It reminded me a bit of the welcoming of Durmstrang and Beauxbatons to the Hogwarts castle, with the way that each faction had their own act and style.  The masks also reminded me a bit of Carnevale di Venezia, though I have never been there while it was happening. I’ve never been to anything like that, but it sounds like it was beautiful! 

4) Anafiel Delaunay has many secrets. How do you think those secrets will shape Alcuin and Phèdre? 

Right now, he seems a little like Petyr Baelish to me, and I really don’t have any clear idea of what he wants to accomplish with Phèdre and Alcuin.  He seems to want to educate them, and to use them as distracting ornaments at drinking parties. Given what he has taught them so far, I don’t yet understand how Phèdre being an anguissette matters.  I feel quite certain that this will be addressed in the future.

5) Delaunay has a saying; All knowledge is worth having. Do you believe this is so? 

Well, yes and no.  In an academic sense, sure, all knowledge is worth having. However, as in my answer to the fortune-telling question, I think knowledge of the future could only make life less happy.  Also, I really don’t want to know everything about everyone.  Perhaps it would be different if I were scheming for advantage against everyone around me (I’m not), but there are things about even the people I love that I probably do not want or need to know.  Everyone should be allowed their secrets.  I suppose I would make a poor politician!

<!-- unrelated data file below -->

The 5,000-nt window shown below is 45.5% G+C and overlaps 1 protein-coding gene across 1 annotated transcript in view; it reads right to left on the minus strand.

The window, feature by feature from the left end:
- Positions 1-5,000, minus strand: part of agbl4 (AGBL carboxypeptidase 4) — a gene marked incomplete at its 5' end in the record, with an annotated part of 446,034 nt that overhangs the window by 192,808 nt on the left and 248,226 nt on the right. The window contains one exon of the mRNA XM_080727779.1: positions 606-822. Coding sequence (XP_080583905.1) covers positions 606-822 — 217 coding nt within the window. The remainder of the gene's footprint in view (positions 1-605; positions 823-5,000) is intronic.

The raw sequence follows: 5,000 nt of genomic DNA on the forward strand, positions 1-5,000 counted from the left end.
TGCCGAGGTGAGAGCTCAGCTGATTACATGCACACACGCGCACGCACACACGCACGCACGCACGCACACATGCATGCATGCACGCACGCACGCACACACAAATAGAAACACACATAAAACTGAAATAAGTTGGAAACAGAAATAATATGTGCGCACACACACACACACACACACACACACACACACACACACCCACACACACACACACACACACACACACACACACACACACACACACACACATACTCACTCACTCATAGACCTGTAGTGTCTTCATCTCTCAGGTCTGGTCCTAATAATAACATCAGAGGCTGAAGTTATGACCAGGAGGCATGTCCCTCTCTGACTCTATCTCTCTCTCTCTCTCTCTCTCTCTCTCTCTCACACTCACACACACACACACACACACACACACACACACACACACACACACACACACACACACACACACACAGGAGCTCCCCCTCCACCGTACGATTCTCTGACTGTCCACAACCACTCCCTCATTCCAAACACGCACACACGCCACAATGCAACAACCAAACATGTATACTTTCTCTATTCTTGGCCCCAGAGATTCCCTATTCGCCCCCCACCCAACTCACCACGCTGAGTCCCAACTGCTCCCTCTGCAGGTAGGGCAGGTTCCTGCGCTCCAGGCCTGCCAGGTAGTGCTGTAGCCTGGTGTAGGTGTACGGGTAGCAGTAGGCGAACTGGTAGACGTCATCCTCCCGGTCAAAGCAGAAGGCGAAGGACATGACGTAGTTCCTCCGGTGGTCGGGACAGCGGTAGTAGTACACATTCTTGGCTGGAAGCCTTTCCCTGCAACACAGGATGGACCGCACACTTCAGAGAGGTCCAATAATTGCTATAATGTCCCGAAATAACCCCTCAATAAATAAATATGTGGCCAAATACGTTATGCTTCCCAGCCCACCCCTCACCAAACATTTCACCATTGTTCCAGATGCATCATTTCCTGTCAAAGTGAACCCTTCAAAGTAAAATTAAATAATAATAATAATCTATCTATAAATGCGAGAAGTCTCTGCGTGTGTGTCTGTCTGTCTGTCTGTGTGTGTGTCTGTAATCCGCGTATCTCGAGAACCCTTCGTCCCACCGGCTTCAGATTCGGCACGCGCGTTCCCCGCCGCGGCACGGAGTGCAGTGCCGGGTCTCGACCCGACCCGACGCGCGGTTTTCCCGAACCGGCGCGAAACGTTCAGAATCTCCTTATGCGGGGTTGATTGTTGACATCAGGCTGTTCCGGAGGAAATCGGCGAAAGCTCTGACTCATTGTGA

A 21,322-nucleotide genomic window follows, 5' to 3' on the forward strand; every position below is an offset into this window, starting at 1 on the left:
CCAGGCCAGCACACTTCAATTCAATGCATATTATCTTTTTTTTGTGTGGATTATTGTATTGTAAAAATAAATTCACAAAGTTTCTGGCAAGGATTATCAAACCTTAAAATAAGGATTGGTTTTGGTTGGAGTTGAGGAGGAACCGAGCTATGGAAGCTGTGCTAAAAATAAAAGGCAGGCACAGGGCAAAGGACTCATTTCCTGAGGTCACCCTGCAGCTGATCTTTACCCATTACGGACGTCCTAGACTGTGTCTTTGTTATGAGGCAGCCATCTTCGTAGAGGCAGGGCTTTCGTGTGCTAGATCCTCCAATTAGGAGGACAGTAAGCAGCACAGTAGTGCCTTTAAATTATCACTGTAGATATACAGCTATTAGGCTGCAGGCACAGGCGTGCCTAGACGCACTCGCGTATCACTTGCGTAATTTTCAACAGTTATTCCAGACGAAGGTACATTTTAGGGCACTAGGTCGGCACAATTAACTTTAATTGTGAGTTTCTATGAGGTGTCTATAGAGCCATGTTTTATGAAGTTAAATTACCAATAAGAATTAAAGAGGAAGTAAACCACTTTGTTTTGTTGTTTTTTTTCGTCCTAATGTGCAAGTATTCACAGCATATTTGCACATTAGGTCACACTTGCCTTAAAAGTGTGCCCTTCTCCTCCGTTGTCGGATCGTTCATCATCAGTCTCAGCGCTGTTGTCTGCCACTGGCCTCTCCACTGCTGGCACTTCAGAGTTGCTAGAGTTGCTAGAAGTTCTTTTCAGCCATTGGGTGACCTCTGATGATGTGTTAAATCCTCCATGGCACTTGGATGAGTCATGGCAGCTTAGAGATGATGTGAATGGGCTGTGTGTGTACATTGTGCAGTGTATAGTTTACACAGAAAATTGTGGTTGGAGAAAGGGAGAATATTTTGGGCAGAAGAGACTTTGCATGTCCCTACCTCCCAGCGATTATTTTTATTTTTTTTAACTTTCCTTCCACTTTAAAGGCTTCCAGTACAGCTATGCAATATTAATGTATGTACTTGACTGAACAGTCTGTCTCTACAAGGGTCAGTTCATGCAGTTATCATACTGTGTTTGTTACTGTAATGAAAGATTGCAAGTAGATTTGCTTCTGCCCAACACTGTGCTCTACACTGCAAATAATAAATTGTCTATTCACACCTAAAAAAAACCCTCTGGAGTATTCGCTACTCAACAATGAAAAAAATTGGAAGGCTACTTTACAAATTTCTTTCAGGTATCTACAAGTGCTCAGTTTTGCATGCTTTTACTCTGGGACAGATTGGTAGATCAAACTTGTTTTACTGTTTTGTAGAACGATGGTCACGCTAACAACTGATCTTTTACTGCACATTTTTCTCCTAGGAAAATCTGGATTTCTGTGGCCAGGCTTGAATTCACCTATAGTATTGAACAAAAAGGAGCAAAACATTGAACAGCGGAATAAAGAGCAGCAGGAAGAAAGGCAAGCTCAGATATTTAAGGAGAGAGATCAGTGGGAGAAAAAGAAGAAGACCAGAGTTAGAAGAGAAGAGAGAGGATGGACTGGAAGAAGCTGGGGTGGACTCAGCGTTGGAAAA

Other notes:

—Since I live in France, it was kind of fun to try to work out which regions of France corresponded to each of the fictional regions.  I suppose I’d be from Camlach, and my husband has ties to Eisande.

—Wrong culture, but I couldn’t help thinking of the Japanese yogurt-drink company whenever someone mentioned the drink ‘joie’:

—It’s nice that Terre d’Ange keeps the French tradition of adding excessive accent marks everywhere :).

—I’m curious about what the Night Court was like in the past, since Phèdre is commenting that the court of her youth was already well past its heyday.  Is it maybe kind of like Oiran, and the Night Court folk are becoming increasingly detached from the current-day culture, so that the pool of people who have the means and interest to be their patrons is becoming more and more constrained?


  1. I love the Harry Potter reference for the masque. Definitely different styles and tempos to the various houses, and later, the other groups that come to join the fun.